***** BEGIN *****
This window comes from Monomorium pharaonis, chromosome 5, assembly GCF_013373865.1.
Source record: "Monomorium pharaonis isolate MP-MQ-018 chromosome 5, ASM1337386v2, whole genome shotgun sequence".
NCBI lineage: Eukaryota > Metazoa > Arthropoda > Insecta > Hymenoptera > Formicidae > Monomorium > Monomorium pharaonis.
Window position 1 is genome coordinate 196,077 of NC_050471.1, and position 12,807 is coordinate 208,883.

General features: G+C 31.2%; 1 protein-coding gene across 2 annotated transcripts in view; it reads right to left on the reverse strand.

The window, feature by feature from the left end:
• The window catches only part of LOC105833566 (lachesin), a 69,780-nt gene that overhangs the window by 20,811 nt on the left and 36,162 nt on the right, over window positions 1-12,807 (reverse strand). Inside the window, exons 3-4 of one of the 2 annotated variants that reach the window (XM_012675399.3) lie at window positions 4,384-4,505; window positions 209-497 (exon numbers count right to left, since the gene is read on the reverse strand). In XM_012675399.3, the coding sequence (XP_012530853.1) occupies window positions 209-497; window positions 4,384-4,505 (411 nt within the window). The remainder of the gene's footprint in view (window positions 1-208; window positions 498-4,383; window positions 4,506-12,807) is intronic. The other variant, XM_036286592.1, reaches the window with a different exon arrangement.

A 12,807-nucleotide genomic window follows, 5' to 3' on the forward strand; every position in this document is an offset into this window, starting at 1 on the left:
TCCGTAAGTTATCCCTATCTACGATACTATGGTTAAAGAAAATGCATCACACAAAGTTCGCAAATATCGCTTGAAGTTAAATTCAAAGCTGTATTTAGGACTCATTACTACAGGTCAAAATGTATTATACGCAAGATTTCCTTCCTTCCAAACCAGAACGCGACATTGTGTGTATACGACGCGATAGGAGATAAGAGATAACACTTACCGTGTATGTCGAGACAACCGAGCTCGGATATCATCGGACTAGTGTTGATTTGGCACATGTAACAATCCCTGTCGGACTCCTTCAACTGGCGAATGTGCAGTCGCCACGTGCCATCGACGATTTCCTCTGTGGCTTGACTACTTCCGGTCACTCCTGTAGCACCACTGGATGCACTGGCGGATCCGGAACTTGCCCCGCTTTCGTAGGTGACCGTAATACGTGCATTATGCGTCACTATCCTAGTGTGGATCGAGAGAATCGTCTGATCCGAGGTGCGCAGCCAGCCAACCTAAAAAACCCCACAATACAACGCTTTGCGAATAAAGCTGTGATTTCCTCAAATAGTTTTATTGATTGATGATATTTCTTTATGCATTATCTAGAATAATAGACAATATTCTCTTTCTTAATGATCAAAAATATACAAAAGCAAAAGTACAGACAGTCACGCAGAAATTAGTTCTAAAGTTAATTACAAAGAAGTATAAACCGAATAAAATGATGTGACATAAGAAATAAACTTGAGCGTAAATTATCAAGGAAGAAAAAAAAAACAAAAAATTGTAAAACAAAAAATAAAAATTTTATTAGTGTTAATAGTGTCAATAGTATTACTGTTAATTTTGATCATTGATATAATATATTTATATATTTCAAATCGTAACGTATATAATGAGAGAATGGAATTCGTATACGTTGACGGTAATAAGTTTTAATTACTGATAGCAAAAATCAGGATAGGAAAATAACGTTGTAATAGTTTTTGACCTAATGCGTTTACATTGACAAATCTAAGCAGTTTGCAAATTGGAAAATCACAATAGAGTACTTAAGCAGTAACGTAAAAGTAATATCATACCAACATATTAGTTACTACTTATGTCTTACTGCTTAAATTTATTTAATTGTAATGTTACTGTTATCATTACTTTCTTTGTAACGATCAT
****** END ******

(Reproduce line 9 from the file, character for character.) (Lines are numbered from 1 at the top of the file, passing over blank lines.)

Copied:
TCCGTAAGTTATCCCTATCTACGATACTATGGTTAAAGAAAATGCATCACACAAAGTTCGCAAATATCGCTTGAAGTTAAATTCAAAGCTGTATTTAGGACTCATTACTACAGGTCAAAATGTATTATACGCAAGATTTCCTTCCTTCCAAACCAGAACGCGACATTGTGTGTATACGACGCGATAGGAGATAAGAGATAACACTTACCGTGTATGTCGAGACAACCGAGCTCGGATATCATCGGACTAGTGTTGATTTGGCACATGTAACAATCCCTGTCGGACTCCTTCAACTGGCGAATGTGCAGTCGCCACGTGCCATCGACGATTTCCTCTGTGGCTTGACTACTTCCGGTCACTCCTGTAGCACCACTGGATGCACTGGCGGATCCGGAACTTGCCCCGCTTTCGTAGGTGACCGTAATACGTGCATTATGCGTCACTATCCTAGTGTGGATCGAGAGAATCGTCTGATCCGAGGTGCGCAGCCAGCCAACCTAAAAAACCCCACAATACAACGCTTTGCGAATAAAGCTGTGATTTCCTCAAATAGTTTTATTGATTGATGATATTTCTTTATGCATTATCTAGAATAATAGACAATATTCTCTTTCTTAATGATCAAAAATATACAAAAGCAAAAGTACAGACAGTCACGCAGAAATTAGTTCTAAAGTTAATTACAAAGAAGTATAAACCGAATAAAATGATGTGACATAAGAAATAAACTTGAGCGTAAATTATCAAGGAAGAAAAAAAAAACAAAAAATTGTAAAACAAAAAATAAAAATTTTATTAGTGTTAATAGTGTCAATAGTATTACTGTTAATTTTGATCATTGATATAATATATTTATATATTTCAAATCGTAACGTATATAATGAGAGAATGGAATTCGTATACGTTGACGGTAATAAGTTTTAATTACTGATAGCAAAAATCAGGATAGGAAAATAACGTTGTAATAGTTTTTGACCTAATGCGTTTACATTGACAAATCTAAGCAGTTTGCAAATTGGAAAATCACAATAGAGTACTTAAGCAGTAACGTAAAAGTAATATCATACCAACATATTAGTTACTACTTATGTCTTACTGCTTAAATTTATTTAATTGTAATGTTACTGTTATCATTACTTTCTTTGTAACGATCAT